Plums are in the Rosaceae
family of plants which also includes apples, pears, plums, cherries, apricots and peaches.
The allergen most commonly associated with plum allergy is called Pru d 3.
Pru d 3 is a Lipid Transfer Protein
(LTP), these proteins are resistant to heat and are found in many types of plants. Patients suffering from a more severe allergy to cooked fruit may be sensitised to this group of proteins.
Plums also contain a Bet v 1 like protein
which can cause oral allergy type symptoms, this is common with many fruits in the Rosaceae
family of plants.
Plums contain a Profilin protein
, which has been shown to cause allergic reactions to a lesser extent. Profilins are called panallergens because they have the potential to cause reactions over large groups of foods.
When dried plums become prunes and these can be high in histamine
as the amount increases as the fruit ripens more.
Fresh plums have a moderate amount of salicylates. Canned or overripe fruit are a food high in salicylates
. Salicylates have the potential to cause worsening of asthma, swelling, itching and hives as well as food intolerance symptoms in people who are sensitive to salicylates.
Plums are a high FODMAP food. FODMAP
stands for F
olyols. Foods high in FODMAPs can cause symptoms of food intolerance, affecting the gastro intestinal system and this can be mistaken for a true IgE food allergy.
You can read more about Food Intolerances
on the dedicated Food Intolerance Page.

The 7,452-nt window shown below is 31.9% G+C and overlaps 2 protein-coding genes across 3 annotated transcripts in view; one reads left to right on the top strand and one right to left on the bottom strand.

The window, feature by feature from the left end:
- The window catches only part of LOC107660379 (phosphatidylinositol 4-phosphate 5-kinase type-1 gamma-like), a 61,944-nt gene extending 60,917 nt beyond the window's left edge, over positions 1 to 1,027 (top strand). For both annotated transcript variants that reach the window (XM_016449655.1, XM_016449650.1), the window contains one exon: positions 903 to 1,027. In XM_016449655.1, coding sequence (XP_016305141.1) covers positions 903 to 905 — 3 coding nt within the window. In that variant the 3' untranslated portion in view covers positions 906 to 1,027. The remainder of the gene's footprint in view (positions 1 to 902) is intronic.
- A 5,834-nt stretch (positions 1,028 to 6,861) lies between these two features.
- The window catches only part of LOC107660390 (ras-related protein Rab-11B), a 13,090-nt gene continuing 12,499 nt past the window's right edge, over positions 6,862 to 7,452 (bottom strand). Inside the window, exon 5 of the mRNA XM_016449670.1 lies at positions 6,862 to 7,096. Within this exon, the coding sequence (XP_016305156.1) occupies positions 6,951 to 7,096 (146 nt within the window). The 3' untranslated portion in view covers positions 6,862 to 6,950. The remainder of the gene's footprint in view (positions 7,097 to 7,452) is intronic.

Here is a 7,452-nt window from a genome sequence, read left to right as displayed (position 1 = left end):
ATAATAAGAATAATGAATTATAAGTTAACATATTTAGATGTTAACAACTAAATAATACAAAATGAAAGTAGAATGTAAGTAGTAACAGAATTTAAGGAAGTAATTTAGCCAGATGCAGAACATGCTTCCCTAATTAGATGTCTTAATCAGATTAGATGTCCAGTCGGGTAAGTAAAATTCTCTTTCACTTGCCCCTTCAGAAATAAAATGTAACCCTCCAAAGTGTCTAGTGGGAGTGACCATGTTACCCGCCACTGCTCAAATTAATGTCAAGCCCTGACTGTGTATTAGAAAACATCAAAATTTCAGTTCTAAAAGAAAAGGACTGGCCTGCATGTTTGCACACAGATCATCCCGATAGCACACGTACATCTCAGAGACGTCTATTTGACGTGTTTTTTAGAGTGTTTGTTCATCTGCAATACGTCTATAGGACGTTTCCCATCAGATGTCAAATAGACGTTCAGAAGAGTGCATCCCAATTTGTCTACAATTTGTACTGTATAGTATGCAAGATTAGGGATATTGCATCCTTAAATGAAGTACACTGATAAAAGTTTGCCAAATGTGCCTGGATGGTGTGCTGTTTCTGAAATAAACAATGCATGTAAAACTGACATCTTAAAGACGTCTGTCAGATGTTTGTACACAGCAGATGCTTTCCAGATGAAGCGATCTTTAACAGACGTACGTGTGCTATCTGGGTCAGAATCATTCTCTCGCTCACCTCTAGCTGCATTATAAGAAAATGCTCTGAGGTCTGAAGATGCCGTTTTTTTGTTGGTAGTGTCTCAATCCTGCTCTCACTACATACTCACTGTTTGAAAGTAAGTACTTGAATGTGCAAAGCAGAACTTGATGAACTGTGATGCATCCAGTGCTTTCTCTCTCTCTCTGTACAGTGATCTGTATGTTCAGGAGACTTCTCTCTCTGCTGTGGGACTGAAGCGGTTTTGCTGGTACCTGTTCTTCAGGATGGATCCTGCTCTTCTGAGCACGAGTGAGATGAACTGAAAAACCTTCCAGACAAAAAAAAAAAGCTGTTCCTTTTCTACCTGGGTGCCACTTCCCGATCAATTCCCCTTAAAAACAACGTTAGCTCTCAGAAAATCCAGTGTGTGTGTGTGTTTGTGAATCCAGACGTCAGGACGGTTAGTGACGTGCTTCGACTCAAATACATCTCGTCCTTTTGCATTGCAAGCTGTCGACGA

Common foods involved in LTP allergy include kiwi, strawberries, sunflower seeds, walnut, apple, mulberry, banana, pea, apricot, cherry, plum, almond, peach pomegranate, raspberry, tomato, grape, celery, peanut, asparagus, cabbage, broccoli, chestnut, lemon, tangerine, orange, hazelnut, lettuce, lentils, lupin, green bean, pear, mustard, wheat and maize.
If sensitised to birch tree pollen you may have Pollen Food Allergy Syndrome and may also react to kiwi, pear, peach, peach, nectarine, apricots, apple, tomato, celery, carrot, potato, parsnip, pepper, dill, cumin, peas, coriander, fennel, hazelnut, walnut, almonds, peanuts, lentils and beans.
Other foods containing plant profilins are carrot, kiwi, pineapple, celery, peanut, chilli, watermelon, orange, hazelnut, melon, strawberry, soya, barley, walnut, lychee, lupin, apple, banana, date, cherry, almond, peach, pear, mustard, tomato, aubergine and wheat.
Please note that these food lists are not exhaustive, the most up to date information is on the Cross Reactivity Tool.
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